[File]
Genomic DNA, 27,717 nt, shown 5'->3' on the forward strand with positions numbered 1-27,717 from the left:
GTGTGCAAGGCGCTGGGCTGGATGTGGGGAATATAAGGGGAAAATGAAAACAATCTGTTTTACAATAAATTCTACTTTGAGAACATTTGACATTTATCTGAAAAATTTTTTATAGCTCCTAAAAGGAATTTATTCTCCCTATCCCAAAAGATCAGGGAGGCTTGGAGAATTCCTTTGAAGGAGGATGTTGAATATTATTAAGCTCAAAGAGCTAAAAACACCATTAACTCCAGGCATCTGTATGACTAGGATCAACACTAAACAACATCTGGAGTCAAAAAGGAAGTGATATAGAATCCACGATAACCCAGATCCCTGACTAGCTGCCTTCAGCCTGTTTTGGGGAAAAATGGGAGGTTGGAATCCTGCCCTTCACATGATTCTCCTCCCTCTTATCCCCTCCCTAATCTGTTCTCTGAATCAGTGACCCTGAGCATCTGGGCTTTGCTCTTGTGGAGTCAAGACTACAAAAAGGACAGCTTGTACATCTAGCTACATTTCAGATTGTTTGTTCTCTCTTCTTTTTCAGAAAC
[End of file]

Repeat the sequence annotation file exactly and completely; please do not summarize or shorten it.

Genomic DNA, 27,717 nt, shown 5'->3' on the forward strand with positions numbered 1-27,717 from the left:
GTGTGCAAGGCGCTGGGCTGGATGTGGGGAATATAAGGGGAAAATGAAAACAATCTGTTTTACAATAAATTCTACTTTGAGAACATTTGACATTTATCTGAAAAATTTTTTATAGCTCCTAAAAGGAATTTATTCTCCCTATCCCAAAAGATCAGGGAGGCTTGGAGAATTCCTTTGAAGGAGGATGTTGAATATTATTAAGCTCAAAGAGCTAAAAACACCATTAACTCCAGGCATCTGTATGACTAGGATCAACACTAAACAACATCTGGAGTCAAAAAGGAAGTGATATAGAATCCACGATAACCCAGATCCCTGACTAGCTGCCTTCAGCCTGTTTTGGGGAAAAATGGGAGGTTGGAATCCTGCCCTTCACATGATTCTCCTCCCTCTTATCCCCTCCCTAATCTGTTCTCTGAATCAGTGACCCTGAGCATCTGGGCTTTGCTCTTGTGGAGTCAAGACTACAAAAAGGACAGCTTGTACATCTAGCTACATTTCAGATTGTTTGTTCTCTCTTCTTTTTCAGAAAC